Following up with reflecting on the shows that were gone too soon and have since become the pinnacles of pop culture and teen-angst.
“My So-Called Life” is often said to have changed the meaning and impact of television forever. Scarcely do we come across a program intended for multiple audiences: adolescents, vicenarians, and mature adults. The groundbreaking American drama is an introspective series told through the lens of a fifteen-year-old girl who grapples with life, school (or a “battlefield for your heart” as she calls it), friendship, dating, and parents. In other words, the trials and tribulations of teenhood in the most unconventional, yet sophisticated manner.
The series aired on August 25, 1994, a time when youth were especially more vulnerable and fueled with angst. “My So-Called Life” premiered shortly after the sudden suicide of Kurt Cobain and prior to the publicized trial of O.J. Simpson. The critically-acclaimed show follows the life of Angela Chase (Claire Danes), who resides in Three Rivers, a fictional suburb of Pittsburgh. Each episode chronicles a close depiction of the emotional encounters between several teenagers within the social group of the protagonist, Angela Chase.
Unfortunately, the ABC television series was canceled on May 15, 1995, after only one season consisting of nineteen episodes. Despite its complex narratives that taught teenagers how to use their voices to be heard and not just seen, the series was withdrawn by the network due to poor ratings after its initial run. Despite its early cancellation, the cherished program received a number of accolades, including a Golden Globe award for the frontman of feminism, Claire Danes. In addition, the teenage drama was a catalyst for the successful careers of major actors, including Danes, Wilson Cruz, and Jared Leto. Today, “My So-Called Life” is considered a staple in pop culture and “one of the best teen dramas of all time” by The Rolling Stone, Time magazine, and TV Guide. ABC is streaming the series for free, along with Hulu with a subscription.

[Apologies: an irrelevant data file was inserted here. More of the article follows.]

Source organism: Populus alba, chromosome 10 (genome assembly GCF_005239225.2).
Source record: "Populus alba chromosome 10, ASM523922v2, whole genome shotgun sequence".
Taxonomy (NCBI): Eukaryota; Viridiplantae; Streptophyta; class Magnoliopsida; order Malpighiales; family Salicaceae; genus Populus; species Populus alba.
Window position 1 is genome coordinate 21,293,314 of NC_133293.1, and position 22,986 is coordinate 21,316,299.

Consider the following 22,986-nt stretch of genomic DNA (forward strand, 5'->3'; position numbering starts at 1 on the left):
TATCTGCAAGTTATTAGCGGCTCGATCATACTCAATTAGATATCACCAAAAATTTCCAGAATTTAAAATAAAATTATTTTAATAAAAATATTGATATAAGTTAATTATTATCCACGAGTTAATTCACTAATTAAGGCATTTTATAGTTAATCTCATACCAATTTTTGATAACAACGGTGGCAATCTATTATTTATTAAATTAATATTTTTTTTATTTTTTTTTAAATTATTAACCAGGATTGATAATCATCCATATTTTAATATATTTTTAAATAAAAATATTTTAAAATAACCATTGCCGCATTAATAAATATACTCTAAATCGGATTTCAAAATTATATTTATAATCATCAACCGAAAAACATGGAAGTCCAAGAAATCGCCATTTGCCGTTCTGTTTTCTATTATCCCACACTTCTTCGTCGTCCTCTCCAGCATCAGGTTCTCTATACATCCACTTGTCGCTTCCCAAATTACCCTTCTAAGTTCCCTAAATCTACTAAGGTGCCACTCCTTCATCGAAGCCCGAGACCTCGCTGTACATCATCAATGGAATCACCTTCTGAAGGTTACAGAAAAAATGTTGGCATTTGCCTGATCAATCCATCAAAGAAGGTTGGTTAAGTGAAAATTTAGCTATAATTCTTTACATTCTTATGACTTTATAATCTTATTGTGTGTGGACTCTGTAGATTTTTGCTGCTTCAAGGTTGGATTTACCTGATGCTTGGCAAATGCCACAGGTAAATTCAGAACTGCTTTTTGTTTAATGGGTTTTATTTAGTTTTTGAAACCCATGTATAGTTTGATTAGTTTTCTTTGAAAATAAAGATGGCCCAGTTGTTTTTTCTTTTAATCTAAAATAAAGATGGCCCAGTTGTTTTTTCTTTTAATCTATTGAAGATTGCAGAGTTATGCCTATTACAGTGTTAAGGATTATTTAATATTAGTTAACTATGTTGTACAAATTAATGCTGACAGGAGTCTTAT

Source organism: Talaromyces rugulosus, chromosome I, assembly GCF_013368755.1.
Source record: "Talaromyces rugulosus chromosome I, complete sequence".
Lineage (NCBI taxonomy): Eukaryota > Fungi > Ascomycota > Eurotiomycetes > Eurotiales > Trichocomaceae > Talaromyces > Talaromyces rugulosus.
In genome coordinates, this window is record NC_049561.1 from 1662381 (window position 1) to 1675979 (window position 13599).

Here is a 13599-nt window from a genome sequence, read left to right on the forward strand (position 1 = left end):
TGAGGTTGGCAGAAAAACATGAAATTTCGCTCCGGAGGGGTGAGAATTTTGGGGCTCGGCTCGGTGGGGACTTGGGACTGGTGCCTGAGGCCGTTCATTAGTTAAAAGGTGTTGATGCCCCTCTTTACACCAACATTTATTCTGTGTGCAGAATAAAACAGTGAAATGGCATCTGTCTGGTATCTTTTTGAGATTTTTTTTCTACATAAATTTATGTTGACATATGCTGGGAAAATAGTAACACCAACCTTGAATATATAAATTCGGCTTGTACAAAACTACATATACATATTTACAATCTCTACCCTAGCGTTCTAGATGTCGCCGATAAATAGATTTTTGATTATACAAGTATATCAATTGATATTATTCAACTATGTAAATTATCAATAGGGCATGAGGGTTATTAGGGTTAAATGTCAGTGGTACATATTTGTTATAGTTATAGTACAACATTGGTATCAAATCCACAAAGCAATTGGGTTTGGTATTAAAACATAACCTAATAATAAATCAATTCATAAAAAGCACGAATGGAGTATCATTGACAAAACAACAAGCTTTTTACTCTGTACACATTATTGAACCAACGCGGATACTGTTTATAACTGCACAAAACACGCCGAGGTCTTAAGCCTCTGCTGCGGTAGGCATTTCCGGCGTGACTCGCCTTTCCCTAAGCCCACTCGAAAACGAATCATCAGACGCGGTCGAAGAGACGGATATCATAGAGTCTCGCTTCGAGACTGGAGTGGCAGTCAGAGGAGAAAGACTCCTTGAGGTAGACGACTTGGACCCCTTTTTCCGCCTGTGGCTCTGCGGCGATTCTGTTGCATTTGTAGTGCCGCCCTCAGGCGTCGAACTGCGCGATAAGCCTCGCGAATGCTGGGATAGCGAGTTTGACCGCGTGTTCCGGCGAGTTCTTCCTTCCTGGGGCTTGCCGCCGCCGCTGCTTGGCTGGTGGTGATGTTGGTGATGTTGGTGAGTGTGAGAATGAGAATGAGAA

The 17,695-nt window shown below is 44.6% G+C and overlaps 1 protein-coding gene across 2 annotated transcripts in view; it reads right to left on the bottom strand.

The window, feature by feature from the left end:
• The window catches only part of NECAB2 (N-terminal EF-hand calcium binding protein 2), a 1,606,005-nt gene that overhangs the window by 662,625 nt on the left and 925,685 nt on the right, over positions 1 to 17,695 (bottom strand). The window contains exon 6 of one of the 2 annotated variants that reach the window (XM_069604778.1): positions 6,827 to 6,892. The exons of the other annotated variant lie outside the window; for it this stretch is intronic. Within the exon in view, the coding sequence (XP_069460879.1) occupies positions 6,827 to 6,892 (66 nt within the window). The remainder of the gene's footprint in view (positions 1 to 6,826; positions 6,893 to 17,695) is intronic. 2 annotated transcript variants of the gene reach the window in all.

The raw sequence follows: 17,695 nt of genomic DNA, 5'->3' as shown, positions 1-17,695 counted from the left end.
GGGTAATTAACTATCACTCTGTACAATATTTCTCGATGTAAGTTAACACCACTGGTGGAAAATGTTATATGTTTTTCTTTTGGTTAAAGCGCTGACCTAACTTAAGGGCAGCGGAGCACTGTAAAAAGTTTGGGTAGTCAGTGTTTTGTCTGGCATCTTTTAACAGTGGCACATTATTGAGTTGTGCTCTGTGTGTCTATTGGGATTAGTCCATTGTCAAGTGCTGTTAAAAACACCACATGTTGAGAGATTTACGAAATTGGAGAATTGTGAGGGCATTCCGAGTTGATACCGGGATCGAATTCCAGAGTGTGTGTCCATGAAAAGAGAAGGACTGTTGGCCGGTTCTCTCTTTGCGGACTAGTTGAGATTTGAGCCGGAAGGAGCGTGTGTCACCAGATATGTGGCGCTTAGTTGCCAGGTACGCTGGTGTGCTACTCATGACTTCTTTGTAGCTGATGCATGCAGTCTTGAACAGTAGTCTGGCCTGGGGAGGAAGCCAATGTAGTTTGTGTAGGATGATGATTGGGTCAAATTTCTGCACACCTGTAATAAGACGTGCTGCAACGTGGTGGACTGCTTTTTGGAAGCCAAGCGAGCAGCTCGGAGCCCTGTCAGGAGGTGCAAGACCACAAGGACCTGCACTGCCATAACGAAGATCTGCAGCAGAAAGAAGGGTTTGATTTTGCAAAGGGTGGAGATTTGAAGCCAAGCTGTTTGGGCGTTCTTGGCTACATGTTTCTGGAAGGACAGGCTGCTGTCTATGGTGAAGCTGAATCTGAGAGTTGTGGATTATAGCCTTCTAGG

“Russian Doll”, a Netflix Original, premiered on February 1, 2019. Written, created, and starring Emmy-nominated actress Natasha Lyonne, the program is an American comedy-drama that attempts to capture the reoccurring lives of Nadia and Alan, as they make every effort to free themselves of the time loop they are stuck in. Nadia finds a pattern through her turmoil in which she dies at random moments throughout her present day and reappears on the night of her 36th birthday. At some point, she crosses paths with Alan who becomes an unexpected piece of their endless puzzle.
The storyline is a symbol of Nadia’s life and adversity experienced during her childhood attributable to her troubled mother Lenora, and her battles with schizophrenia and depression. Once Nadia befriends Alan, her antithesis, their closeness reveals an instance in the time loop where they missed an opportunity to save each other’s lives on the night of her actual birthday—when their first deaths occurred. In other words, the show resembles the meaning of connection and the moments you experience with complete strangers, which ultimately becomes the true essence of everything.
With Lyonne’s natural qualities of wit and dark humor, the show remains light in spite of its heavy subject matter. Nadia’s unpredictable world surrounded by eccentric artists and erratic antics create a compelling story that commands the audience’s attention. As for actual Russian Dolls, the largest doll is said to be considered the matriarch of the family, with the smallest doll referred to as the “seed” which represents the soul. The dolls are a symbol for a generation of mothers that carry on the legacy of the family through the child in their womb. Therefore, they embody motherhood, femininity, and the profound relationship between mothers and daughters. Spoiler alert: Nadia gives birth to herself as her own mother in her last effort to rewrite history and make a better life for herself. Woefully, on account of the global pandemic, production was delayed and brought to a halt. Similar to Nadia’s existence, it is uncertain whether or not the series will progress. However, both seasons of “Russian Doll” can be streamed on Netflix with a subscription.
Categories: Arts & Entertainment, featured
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